Piano Topography
Euan Moseley
Volumes 1 & 2
Gusztáv Fenyö - piano
(Double CD)

Euan Moseley, b. 1943 Chesterfield, Derbyshire, England, lives near Chesterfield with his wife, Margaret. “My wife built the house (in 1976) and I made the sandwiches.” They have two children and two grandchildren, a dog and a dwindling number of hens. Euan taught mostly geography and history then latterly music before retiring. After a few years he decided to try composing. Written in 2001, “P.T.” is his first work. “It was a new year’s resolution ... a piece each week. 20 seemed to be the right number. The biggest problem was keeping the Steinway clean while fitting the engine. In February tinnitus caused a six month lay-off. I remember starting No.7. There were those surreal 9/11 T.V. pictures. A couple of weeks after Christmas was spent tidying up the pieces, seeing where the music looked better with rather than without key signatures and discarding a half-finished No. 21. 20 was the right number. In any case there was only enough food and petrol to get home.” “I try to keep fit so I can climb safely; this means most mornings scampering across the moors or cycling for a couple of hours. More Info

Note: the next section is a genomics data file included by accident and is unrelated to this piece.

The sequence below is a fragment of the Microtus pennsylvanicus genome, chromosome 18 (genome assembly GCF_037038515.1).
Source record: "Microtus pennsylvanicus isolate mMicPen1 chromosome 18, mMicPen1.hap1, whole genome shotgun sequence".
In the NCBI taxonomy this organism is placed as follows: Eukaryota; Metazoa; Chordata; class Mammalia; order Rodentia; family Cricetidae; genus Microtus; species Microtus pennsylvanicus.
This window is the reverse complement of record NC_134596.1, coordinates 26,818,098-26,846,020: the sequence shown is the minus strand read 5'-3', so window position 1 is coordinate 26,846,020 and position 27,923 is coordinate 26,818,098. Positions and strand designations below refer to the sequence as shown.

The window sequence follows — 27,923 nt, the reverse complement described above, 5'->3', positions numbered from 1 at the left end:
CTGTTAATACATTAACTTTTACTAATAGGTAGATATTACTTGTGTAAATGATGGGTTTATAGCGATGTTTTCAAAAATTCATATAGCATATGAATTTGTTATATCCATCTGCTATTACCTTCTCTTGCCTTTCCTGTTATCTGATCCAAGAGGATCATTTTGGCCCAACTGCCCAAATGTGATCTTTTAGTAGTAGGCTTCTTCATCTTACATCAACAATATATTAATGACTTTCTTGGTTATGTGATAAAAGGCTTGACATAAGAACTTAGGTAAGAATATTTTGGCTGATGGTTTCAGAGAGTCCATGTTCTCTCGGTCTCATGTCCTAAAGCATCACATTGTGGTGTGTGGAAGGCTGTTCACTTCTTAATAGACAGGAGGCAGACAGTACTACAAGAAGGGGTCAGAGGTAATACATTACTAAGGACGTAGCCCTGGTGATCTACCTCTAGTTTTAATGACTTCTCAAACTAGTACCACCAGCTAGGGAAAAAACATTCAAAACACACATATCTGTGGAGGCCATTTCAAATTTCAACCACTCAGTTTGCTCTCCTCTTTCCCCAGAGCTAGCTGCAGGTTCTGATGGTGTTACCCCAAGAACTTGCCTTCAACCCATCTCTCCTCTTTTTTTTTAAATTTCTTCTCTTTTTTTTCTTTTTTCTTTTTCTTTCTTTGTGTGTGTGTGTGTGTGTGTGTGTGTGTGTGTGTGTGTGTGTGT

CD Track List: CC5991-2

The Topographs:
Disc 1:
No.1. This is the most abrasive of the 20.
No.2. Quick passages and slow chordal passages.
No.3. Subtle movement across the lower octaves.
No.4. The shortest of the Topographs.
No.5. A respite in waltz-time.
No.6. A jazzy and totally unexpected sidestep.
No.7. A kind of chess involving pianist and listener.
No.8. A mercurial scherzo.
No.9. This section moves into a gentle waltz-time.
No.10. Be prepared for the unexpected.
Disc 2:
No.11. A delicate allegro
No.12. Uncharted territory.
No.13. A melody in 7/4 and 8/4.
No.14. A place to linger before the reminder.
No.15. This is one of the most “playful” of the 20.
No.16. An unstoppable torrent.
No.17. A simple melody and a plaintive tune.
No.18. A melody in 10/8 on 3 staves.
No.19. Wide-ranging sonorities.
No.20. Andante chords now lead into a sleepy melody, eventually leading to those grace-noted chords which slip gently downwards to that triumphant first tune.